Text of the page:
Some of the statistics I gave in my speech were hurriedly grabbed from news reports on the day of my speech and some turned out to be underestimates, so before posting this I have tried to find up to date online sources to provide here (and I have amended the figures in the text above):

Every year around 400,000 women are sexually assaulted and 85,000 women are raped in England and Wales (I said in the UK during the speech and 80,000 not 85,000).

79% of women aged 18-24 report sexual harassment is the norm on nights out.

When I gave the speech, I said “at least 80 women a year in the UK are killed by violent men”.  That figure is actually the average yearly figure for women killed by their partner or former partner in England and Wales.  The ‘Femicide Census’ which reported in 2016, recorded that 936 women were killed by men between 1st Jan 2009 and 31st December 2015 in England and Wales which is actually an average of 130 women a year killed by violent men, so I have changed the figure in this text.

One in three women experience domestic abuse in their lifetimes.

My Statement on events at London Anarchist Bookfair 2017

Statement made on 2nd November

I was in the process of writing a longer article around the events at the Anarchist Bookfair on Saturday, but I am also trying to stay on top of the rest of my life while dealing with the horrendous bullying of people around me which is underway by some trans activists and allies. I have been traumatised by my experiences on Saturday and by events since, resulting in a lack of sleep and inability to concentrate. I wanted to complete the longer article, but as lies are being circulated by those who attacked me, I feel I have to put out a shorter statement now.

When I refer to trans activists in this statement I mean people who are activists on trans issues, I do not mean that all of them were trans, nor that they represent the views of all trans identifying people. For those who don’t know what TERF means, it is an acronym for Trans Exclusionary Radical Feminist, but whatever its origins it is currently used as a term of abuse to dehumanise women and so excuse violence and bullying against them.

I thank everyone who is taking a stand against bullying and I urge more people to stand in solidarity too. Those trans activists and allies who are carrying out the bullying can be defeated by growing numbers of people resisting that bullying. This will facilitate a proper space for the concerns of women and trans identifying people to be discussed.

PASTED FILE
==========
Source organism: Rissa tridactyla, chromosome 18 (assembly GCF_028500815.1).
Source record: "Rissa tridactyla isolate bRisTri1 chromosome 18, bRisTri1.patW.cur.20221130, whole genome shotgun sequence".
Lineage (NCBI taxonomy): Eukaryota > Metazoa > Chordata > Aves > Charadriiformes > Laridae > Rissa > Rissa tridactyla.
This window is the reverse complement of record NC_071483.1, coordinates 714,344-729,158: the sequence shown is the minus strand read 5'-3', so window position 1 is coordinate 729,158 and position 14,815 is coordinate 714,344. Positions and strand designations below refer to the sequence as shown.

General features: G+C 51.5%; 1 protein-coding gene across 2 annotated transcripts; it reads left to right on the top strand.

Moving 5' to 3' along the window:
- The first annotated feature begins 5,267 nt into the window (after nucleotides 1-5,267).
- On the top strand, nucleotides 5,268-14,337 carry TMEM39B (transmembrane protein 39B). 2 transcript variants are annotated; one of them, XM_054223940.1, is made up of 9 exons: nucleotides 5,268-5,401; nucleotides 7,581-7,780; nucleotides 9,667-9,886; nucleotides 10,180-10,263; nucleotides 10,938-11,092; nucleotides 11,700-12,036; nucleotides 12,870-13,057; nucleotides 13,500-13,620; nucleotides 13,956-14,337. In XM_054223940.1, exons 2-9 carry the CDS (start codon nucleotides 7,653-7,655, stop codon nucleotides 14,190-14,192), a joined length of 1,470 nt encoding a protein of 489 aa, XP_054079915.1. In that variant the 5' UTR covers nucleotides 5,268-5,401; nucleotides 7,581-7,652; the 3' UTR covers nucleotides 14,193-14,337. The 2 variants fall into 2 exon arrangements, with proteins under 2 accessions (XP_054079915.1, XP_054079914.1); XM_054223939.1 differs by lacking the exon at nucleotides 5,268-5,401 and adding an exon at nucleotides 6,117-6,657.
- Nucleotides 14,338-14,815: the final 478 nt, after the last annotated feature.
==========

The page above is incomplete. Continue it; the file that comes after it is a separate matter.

Short statement on the facts:

  • The Tories are planning to amend the Gender Recognition Act (GRA) to include Gender Identity as a protected characteristic in law. This does affect women and as such, women have a right to express their views on this issue.
  • I am aware of three leaflets which were distributed at the Bookfair. I did not actually write or distribute any of them, but I supported other women’s rights to distribute them. The first leaflet I heard complaints about is available here.
  • None of them call for violence against trans identifying people, obviously I would not have supported them if they had.
  • Refusing to validate other people’s belief systems is not the same as threatening to harm them.
  • Bullying people to force them to accept your views does harm people.
  • If you think that other people should not be allowed to question your ideology, it makes you an authoritarian NOT an anarchist.
  • Women are oppressed in our society on the basis of our sex, those who deny this perpetuate that sexism.
  • It is a basic concept of progressive politics that oppressed groups have the right to self organisation and autonomy in their fight against their oppression.
  • I intervened to stop the bullying of two women who had been distributing leaflets about the GRA at the Bookfair and who were surrounded and being threatened by trans activists. Women’s voices have been silenced throughout history, which is why so many people have internalised misogyny and the assumption that women’s concerns are unimportant.
  • Half an hour later, I was surrounded for over an hour by a baying mob of around 30 trans activists who shouted misogynistic abuse in my face and at others, and who would not leave me alone. This included: ugly Terf, fucking Terf scum, bitch, fascist and more. That kind of behaviour should have no place in anarchism or any other progressive politics.